As it accelerates its activity in non-beer categories, Belgium-based AB InBev is broadening its focus and increasing its global presence in the beverage space.
AB InBev is by far the largest brewer in the world, as well as the most active in acquiring new brands. With nearly 30% of the global beer market, the giant has made 43 private market acquisitions and investments since 2013, including the ones made by its corporate venture arm ZX Ventures.
Since it was formed in 2008, AB InBev set its initial sights on the craft beer segment, with 21 deals in the space year-to-date. More recently, the company has entered into adjacent beverage categories, with acquisitions of startups focused on ciders, pre-mixed alcohol brands, and soft drinks.
Using CB Insights data, we put together a timeline of AB InBev’s beverage acquisitions since 2013, highlighting the company’s global expansion and shifting priorities over time.
Please click to enlarge. For SABMiller’s acquisition, we have used the date at which the transaction was officially announced. Acquisitions related to distribution such as of Western Beverage Co., Morgan Distributing, and Goose Island Brewpub are not represented on the timeline below.
GLOBAL consolidation and geographic expansion
AB InBev became the global brewer we know today through mega-deals, starting with the merger between Interbrew and Ambev to form InBev in 2004. It acquired its current name after InBev acquired US-based Anheuser-Busch in 2008, a deal worth $52B. The company continued to expand its global footprint with mega-acquisitions, including that of Mexico-based Grupo Modelo (acq. 2013, $20.1B).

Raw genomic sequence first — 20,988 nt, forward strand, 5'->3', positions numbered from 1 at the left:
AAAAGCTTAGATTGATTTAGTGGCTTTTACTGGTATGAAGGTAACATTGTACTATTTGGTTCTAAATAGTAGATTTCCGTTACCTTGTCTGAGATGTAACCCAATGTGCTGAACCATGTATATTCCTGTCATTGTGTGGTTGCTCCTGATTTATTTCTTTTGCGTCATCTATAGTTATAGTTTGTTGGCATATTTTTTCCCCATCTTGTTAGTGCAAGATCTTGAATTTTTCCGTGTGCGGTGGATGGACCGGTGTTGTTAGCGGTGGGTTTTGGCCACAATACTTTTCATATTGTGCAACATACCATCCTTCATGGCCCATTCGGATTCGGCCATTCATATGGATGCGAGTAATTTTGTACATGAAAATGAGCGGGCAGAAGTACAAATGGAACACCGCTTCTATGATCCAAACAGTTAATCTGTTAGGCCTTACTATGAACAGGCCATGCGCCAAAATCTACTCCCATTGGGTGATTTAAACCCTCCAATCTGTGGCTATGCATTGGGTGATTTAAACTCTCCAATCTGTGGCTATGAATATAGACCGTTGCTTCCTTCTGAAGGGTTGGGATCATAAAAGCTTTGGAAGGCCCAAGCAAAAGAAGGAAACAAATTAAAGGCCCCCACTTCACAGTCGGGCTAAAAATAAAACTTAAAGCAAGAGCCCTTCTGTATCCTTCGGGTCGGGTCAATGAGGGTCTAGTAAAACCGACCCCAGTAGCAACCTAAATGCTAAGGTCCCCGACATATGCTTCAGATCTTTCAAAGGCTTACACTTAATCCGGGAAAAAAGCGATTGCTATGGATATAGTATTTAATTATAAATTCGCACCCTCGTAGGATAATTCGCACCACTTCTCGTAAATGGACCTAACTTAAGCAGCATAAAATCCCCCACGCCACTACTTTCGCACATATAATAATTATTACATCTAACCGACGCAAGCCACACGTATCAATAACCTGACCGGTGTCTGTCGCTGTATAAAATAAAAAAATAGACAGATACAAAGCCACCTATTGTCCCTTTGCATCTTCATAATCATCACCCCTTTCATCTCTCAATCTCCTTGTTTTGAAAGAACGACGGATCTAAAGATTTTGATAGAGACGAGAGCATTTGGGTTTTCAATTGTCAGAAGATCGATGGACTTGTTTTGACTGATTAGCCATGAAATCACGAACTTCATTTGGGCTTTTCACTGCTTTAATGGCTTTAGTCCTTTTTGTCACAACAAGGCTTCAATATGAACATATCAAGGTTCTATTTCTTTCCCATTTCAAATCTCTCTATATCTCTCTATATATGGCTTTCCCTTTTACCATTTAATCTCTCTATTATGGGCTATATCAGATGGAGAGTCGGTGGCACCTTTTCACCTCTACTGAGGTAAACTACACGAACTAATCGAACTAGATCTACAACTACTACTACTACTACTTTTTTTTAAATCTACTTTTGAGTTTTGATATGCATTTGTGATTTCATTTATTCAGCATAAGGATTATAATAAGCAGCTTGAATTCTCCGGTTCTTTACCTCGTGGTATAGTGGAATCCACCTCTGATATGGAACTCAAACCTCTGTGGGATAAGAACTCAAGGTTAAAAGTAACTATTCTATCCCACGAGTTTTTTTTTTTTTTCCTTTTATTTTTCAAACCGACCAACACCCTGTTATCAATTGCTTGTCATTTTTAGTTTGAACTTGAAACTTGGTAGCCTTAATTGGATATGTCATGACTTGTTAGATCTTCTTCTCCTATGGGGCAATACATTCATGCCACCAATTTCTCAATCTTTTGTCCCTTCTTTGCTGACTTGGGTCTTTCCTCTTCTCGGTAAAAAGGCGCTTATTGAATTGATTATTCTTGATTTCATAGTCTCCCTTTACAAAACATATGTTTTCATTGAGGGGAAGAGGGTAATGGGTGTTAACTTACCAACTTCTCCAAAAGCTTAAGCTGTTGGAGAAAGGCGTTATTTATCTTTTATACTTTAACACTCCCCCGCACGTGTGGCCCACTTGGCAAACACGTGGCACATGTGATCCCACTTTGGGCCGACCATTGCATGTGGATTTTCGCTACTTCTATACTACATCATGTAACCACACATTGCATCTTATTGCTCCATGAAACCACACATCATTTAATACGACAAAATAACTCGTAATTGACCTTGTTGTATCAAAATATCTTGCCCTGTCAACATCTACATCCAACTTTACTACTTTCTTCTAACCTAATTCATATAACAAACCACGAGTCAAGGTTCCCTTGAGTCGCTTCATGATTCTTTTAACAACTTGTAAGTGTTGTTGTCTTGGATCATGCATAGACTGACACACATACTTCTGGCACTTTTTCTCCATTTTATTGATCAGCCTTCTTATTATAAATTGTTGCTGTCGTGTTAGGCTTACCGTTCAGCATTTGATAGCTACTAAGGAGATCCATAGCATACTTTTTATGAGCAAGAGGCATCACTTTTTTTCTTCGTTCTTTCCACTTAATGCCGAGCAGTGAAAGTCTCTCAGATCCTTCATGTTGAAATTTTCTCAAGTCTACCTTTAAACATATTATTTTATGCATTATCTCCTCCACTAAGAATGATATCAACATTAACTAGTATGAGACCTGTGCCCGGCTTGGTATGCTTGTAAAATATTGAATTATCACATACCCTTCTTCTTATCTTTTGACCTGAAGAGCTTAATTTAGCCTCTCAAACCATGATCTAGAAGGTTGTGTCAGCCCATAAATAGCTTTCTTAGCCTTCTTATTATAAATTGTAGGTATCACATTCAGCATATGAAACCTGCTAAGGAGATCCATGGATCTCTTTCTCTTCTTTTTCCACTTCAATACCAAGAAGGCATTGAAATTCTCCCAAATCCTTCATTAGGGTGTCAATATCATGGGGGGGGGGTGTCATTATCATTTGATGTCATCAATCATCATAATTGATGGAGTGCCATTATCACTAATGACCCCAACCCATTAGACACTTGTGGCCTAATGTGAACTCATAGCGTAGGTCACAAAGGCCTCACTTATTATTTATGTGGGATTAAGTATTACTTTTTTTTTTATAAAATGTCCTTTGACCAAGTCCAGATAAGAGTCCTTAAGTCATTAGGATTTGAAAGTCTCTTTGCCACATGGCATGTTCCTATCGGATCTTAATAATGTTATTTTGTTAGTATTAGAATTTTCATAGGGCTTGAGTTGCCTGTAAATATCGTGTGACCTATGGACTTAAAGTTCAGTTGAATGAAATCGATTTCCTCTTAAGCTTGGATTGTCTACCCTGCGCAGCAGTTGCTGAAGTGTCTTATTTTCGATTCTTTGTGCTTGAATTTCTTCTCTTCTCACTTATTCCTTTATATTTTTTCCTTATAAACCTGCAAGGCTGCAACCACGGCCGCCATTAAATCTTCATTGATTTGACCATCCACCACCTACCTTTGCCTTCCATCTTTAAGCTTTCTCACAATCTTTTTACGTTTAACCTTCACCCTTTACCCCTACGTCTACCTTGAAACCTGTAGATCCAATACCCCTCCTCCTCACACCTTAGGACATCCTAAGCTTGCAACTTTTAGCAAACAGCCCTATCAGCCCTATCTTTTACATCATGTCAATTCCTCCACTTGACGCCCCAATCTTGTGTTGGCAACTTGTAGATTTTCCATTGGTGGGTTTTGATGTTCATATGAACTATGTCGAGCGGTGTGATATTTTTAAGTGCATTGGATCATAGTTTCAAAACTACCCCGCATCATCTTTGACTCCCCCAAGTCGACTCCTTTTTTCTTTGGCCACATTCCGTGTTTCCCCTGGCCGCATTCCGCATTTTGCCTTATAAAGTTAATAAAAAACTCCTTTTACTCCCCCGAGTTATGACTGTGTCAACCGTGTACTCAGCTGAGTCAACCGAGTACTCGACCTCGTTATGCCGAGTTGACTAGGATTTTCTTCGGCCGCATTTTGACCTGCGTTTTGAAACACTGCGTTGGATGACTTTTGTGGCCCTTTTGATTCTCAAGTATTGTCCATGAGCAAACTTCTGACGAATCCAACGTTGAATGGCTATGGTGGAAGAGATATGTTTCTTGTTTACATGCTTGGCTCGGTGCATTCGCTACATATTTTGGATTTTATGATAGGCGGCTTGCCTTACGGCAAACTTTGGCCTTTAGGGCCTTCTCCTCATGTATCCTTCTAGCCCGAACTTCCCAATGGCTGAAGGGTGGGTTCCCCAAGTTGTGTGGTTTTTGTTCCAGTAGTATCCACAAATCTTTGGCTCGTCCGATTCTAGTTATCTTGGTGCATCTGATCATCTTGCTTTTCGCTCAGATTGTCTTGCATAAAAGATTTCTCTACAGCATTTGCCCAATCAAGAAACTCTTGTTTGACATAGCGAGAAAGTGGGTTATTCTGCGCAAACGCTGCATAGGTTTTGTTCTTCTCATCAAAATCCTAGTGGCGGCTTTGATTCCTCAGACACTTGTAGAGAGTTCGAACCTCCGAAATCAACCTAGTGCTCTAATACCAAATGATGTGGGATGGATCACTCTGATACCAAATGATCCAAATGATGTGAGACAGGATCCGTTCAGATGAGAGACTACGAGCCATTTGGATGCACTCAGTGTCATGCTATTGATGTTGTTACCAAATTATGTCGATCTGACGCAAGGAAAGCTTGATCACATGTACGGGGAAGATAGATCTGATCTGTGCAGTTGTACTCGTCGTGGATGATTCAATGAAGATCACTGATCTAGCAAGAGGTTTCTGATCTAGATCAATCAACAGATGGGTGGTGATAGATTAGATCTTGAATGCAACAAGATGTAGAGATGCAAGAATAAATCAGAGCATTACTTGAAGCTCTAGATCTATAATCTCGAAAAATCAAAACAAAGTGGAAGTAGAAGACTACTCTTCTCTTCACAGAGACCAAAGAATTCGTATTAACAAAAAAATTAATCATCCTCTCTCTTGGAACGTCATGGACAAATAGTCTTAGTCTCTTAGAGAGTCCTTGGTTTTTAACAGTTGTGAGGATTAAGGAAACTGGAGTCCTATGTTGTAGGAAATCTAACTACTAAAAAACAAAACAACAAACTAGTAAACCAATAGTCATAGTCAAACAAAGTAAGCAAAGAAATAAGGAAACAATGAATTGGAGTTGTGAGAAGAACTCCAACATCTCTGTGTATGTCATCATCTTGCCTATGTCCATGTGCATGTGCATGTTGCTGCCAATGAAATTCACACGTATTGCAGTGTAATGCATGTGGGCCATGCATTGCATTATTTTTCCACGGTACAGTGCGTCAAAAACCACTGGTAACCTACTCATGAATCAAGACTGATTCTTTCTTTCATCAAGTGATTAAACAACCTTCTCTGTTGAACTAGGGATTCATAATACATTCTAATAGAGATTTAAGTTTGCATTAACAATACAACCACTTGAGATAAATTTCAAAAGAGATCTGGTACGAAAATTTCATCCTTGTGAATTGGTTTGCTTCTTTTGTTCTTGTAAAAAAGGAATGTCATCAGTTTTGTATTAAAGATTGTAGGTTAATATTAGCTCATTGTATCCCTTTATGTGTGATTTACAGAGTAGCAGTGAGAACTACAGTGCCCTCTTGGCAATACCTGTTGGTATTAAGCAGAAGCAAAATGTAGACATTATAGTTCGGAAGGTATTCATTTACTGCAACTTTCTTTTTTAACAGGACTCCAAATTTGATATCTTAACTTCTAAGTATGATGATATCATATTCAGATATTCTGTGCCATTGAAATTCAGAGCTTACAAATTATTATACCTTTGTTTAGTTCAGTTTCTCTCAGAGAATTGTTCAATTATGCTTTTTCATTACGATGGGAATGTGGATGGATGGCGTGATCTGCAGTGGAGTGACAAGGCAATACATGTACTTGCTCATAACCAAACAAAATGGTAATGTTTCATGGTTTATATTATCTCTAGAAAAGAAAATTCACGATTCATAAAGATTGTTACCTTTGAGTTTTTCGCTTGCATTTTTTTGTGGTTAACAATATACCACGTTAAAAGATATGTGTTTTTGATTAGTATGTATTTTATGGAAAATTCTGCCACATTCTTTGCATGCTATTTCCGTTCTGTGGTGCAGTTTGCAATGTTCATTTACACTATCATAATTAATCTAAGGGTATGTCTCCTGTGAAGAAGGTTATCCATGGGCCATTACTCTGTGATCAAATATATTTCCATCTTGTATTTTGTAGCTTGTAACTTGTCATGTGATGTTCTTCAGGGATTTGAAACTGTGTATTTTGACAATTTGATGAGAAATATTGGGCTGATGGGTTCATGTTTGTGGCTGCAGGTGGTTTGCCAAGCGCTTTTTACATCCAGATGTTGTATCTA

AB InBev also expanded into specific geographies such as the Caribbean with the $2.4B acquisition of Cervecería Nacional Dominicana in 2012. The company moved into South Korea with Oriental Brewery Company (acq. 2014, $5.8B) and China with Siping Ginsber (acq. 2014, $630M).
This wave of consolidation through multi-billion dollars deals topped out in 2015, when AB InBev announced it would acquire its global rival SABMiller for $103B. With this move, AB InBev gained access to a large portfolio of beer brands as well as a strong position in Africa.
It also led to new challenges such as anti-trust issues: when it acquired SABMiller, AB InBev was forced to sell several beer brands worth billions of dollars, especially in Europe and the US. Further consolidation through large deals also appears unlikely in the short term due to AB InBev’s high level of indebtedness related to SABMiller’s acquisitions.